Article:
Hanley Ramirez has helped the Red Sox remain in the American League East conversation.</p>
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It wasn’t the greatest of Eduardo Rodriguez’s first eight starts in the majors, but even with the average performance he was still able to keep the powerful Astros offense in check.

Eduardo Rodriguez has now allowed one earned run or less in six of his eight major league starts. (Rich Gagnon/Getty Images)

Eduardo Rodriguez has now allowed one earned run or less in six of his eight major league starts. (Rich Gagnon/Getty Images)

It wasn’t the greatest of Eduardo Rodriguez’s first eight starts in the majors, but even with the average performance he was still able to keep the powerful Astros offense in check.

While he needed 101 pitches to get through five innings, struggling with his command at times, the left-handed rookie allowed only one run on six hits while walking two and striking out a career-high eight batters taking a no-decision in the Red Sox‘ 5-4 win.

With Sunday being his eighth start, going 4-2 with a 3.69 ERA in those starts, he’s starting to feel more comfortable being in the big leagues.

“Yeah, I feel way better now here with everybody,” the soft-spoken Rodriguez said. “They try to teach me like how to pitch, all the starting pitchers try to help me a lot, so that’s what I feel right now.”

With allowing only one run, Rodriguez became the first Red Sox player in the live ball era (since 1920) to allow one run or less in six of his first eight starts. He’s also the first left-handed pitcher in the live ball era to record seven or more strikeouts and allow one run or less four times over his first 18 starts.

Catching Rodriguez for the first time in a game, Ryan Hanigan came away very impressed.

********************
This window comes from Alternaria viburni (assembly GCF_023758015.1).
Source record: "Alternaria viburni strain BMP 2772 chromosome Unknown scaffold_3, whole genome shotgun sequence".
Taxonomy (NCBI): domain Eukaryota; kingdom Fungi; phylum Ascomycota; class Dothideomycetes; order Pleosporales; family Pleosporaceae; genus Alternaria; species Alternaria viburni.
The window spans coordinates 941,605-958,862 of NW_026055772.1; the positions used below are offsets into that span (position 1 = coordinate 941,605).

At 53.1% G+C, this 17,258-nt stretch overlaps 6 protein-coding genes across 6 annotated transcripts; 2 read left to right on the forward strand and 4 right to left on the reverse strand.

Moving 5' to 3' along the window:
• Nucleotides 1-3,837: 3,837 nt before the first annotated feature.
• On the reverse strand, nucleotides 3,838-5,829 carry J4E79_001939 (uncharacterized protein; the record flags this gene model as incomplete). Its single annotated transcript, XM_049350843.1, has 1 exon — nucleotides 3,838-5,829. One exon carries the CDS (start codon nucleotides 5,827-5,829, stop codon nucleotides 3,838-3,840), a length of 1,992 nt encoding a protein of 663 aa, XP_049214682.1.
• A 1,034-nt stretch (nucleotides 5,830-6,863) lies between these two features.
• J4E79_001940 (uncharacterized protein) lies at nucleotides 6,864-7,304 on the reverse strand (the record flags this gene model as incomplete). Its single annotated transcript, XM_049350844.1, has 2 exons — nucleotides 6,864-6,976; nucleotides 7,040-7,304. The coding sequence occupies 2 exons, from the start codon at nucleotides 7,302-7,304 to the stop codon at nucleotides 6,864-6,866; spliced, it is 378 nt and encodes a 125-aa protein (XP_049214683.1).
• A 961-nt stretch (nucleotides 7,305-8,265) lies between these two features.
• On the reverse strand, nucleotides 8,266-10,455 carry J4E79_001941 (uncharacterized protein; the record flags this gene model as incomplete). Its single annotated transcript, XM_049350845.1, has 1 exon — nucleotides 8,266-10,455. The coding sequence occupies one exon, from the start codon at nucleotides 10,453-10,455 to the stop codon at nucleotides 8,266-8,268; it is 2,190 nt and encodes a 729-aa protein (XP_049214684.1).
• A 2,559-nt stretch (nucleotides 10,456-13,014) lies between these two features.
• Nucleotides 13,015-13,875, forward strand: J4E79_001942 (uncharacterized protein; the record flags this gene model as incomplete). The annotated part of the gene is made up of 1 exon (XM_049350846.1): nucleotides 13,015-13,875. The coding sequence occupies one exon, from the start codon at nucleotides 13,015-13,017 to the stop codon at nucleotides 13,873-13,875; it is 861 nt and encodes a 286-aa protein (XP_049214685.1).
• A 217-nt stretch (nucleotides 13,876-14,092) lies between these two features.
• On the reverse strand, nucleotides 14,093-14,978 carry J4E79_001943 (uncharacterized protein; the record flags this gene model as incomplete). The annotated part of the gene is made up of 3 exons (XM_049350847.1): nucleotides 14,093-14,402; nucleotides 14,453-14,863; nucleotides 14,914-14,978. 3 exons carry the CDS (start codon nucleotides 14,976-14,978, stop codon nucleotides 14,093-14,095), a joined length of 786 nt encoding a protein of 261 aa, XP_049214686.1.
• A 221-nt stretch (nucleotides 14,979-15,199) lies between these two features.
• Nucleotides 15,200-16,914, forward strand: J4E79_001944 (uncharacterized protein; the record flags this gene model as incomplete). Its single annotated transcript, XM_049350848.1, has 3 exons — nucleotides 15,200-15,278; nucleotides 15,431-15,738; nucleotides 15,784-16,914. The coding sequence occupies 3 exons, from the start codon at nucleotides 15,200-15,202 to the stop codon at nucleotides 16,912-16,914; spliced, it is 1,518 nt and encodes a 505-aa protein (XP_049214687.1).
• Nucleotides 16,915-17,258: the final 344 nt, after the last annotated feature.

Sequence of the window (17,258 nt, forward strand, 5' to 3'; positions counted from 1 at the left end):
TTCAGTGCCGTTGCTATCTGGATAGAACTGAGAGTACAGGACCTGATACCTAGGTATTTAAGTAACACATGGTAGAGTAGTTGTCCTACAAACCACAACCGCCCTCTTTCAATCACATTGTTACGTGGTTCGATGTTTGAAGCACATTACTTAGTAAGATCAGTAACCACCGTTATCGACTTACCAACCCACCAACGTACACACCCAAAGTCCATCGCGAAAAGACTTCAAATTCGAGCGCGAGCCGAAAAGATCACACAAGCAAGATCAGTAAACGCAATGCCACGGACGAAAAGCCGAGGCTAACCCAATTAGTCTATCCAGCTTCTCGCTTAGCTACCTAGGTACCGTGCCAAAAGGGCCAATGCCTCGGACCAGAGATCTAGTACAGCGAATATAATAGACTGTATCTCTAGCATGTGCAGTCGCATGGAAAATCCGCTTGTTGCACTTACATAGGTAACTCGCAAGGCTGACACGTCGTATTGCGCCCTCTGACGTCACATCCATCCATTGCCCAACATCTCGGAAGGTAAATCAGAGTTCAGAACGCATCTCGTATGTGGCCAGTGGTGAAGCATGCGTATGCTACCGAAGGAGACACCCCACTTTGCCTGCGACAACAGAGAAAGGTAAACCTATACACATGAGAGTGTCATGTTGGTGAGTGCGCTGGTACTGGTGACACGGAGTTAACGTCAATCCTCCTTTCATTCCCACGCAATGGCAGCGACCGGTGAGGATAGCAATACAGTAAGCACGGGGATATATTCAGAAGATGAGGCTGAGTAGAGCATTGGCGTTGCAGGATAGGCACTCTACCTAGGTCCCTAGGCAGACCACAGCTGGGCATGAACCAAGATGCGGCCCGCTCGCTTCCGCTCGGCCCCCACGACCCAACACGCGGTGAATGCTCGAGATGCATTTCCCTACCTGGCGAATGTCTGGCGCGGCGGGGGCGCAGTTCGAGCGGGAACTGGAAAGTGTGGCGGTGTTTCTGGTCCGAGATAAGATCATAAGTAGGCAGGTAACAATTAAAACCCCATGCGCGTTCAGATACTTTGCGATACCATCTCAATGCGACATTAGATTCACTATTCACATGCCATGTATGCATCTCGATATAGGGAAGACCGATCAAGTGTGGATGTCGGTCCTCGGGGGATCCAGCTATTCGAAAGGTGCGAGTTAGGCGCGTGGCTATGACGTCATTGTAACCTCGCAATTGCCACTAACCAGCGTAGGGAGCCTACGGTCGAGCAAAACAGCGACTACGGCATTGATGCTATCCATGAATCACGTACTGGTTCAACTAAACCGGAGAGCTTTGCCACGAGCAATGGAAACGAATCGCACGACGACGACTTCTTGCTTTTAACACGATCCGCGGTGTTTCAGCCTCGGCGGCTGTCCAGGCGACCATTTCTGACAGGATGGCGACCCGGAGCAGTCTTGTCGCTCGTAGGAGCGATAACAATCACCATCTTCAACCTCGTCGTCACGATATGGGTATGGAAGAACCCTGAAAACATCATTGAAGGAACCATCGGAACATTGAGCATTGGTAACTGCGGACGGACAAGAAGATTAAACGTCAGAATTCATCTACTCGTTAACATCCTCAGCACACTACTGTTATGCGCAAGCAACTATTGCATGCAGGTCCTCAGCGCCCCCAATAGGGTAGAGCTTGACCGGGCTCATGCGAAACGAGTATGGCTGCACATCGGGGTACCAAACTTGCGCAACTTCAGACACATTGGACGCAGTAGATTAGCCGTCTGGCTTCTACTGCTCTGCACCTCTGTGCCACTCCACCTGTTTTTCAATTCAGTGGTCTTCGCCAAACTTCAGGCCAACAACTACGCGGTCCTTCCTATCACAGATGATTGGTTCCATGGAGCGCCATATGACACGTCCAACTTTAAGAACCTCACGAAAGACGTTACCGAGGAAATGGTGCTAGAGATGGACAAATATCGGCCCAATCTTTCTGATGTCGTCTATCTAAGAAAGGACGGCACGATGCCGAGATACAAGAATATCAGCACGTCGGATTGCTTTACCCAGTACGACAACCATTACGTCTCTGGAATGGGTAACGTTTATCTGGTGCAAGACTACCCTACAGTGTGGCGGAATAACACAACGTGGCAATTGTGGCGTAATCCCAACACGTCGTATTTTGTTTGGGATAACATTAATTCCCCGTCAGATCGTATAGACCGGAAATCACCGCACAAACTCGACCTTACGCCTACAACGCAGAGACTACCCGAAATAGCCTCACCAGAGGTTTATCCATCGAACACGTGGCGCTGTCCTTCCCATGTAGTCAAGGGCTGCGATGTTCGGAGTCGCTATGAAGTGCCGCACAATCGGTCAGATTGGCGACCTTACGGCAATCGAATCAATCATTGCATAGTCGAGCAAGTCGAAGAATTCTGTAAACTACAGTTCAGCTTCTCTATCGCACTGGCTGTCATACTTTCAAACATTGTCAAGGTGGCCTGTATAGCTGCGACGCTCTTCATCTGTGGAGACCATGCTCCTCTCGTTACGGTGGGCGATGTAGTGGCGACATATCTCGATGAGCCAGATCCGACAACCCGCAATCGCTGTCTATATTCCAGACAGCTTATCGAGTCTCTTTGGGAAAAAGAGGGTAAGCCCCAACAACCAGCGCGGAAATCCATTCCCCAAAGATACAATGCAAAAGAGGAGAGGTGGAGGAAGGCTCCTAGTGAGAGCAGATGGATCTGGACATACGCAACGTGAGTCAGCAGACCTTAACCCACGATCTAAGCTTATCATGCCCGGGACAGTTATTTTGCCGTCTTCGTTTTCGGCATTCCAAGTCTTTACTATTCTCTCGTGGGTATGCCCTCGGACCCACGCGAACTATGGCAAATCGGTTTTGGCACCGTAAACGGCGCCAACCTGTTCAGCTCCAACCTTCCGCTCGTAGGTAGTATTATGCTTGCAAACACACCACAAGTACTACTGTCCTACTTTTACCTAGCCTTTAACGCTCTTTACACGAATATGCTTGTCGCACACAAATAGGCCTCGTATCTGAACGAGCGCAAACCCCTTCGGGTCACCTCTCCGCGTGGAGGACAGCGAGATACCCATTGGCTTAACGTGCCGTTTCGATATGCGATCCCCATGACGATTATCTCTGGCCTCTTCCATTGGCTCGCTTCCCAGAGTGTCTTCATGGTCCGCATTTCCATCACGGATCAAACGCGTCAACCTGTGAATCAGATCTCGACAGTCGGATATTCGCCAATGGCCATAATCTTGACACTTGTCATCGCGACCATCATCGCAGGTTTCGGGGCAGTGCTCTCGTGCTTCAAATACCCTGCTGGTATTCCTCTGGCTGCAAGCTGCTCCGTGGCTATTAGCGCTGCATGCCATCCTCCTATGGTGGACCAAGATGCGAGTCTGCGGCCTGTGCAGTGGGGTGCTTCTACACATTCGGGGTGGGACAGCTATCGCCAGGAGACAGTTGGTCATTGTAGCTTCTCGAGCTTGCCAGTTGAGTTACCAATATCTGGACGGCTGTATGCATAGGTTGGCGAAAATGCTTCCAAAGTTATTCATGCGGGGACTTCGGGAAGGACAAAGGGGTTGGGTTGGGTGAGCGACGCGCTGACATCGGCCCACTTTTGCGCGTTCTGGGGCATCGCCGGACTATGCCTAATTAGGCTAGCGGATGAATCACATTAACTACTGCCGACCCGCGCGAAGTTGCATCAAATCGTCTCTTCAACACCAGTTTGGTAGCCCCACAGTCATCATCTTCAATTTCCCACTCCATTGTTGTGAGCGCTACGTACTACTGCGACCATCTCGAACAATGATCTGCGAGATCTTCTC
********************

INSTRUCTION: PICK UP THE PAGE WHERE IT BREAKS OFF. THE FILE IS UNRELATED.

“I got a chance to catch a couple bullpens when I was coming back and he was just on point. Then [today] it was awesome,” he said. “When he was missing, he was just missing, so his pitch count got a little high by the fifth. His command, his execution, just his stuff in general is pretty impressive for a guy his age, for sure.”

“It’s fun,” Hanigan added. “His stuff is explosive. When he shakes, I always have a lot of confidence in him because he just knows what he’s doing out there. He can read swings, he can read hitters timing. He can do different things with his pitches. It’s fun to catch him, for sure.”

Rodriguez liked working with Hanigan for the first time as well.

“It was pretty good,” Rodriguez said. “He called the right pitches — what I wanted to throw, when I wanted to throw. He was pretty good behind home plate with me.”

The left-handed also said he’s put the tipping pitches stuff behind him.

“I can’t control that now, don’t tip pitches anymore,” he said.

With allowing now allowing one earned run or less in six of his eight starts, Rodriguez has every right feel like a big leaguer.

Blog Author: 
Ryan Hannable
Hanley Ramirez now has five home runs in the seven games he's DH'd this year. (Rich Gagnon/Getty Images)

Hanley Ramirez now has five home runs in the seven games he’s DH’d this year. (Rich Gagnon/Getty Images)

The odds may have been stacked against Hanley Ramirez in the seventh inning — down 1-2 in the count and in midst of an 0-for-9 slump facing Astros reliever Tony Sipp with a runner on first and the Red Sox trailing 4-3.

But, with one hand, he lined a changeup that just cleared the Green Monster, giving the Red Sox a 5-4 lead and proved to be the game-winner, as the Red Sox earned a series win over the Astros.

“I saw a couple changeups and I just figured he was going to throw another one,” Ramirez said. “I tried to wait on it but like I said I put a good follow through.”

“I think it just tells you how strong he is,” manager John Farrell added. “Once he gets the barrel of the bat, even the first at-bat in this series, he drives the ball out of the ballpark on Friday night. Still, when he’s able to make solid contact, he’s got the ability to drive the ball out of any park. But even if he is fooled, because his plate coverage is so good, he’s able to give us a lead and a big one at that.”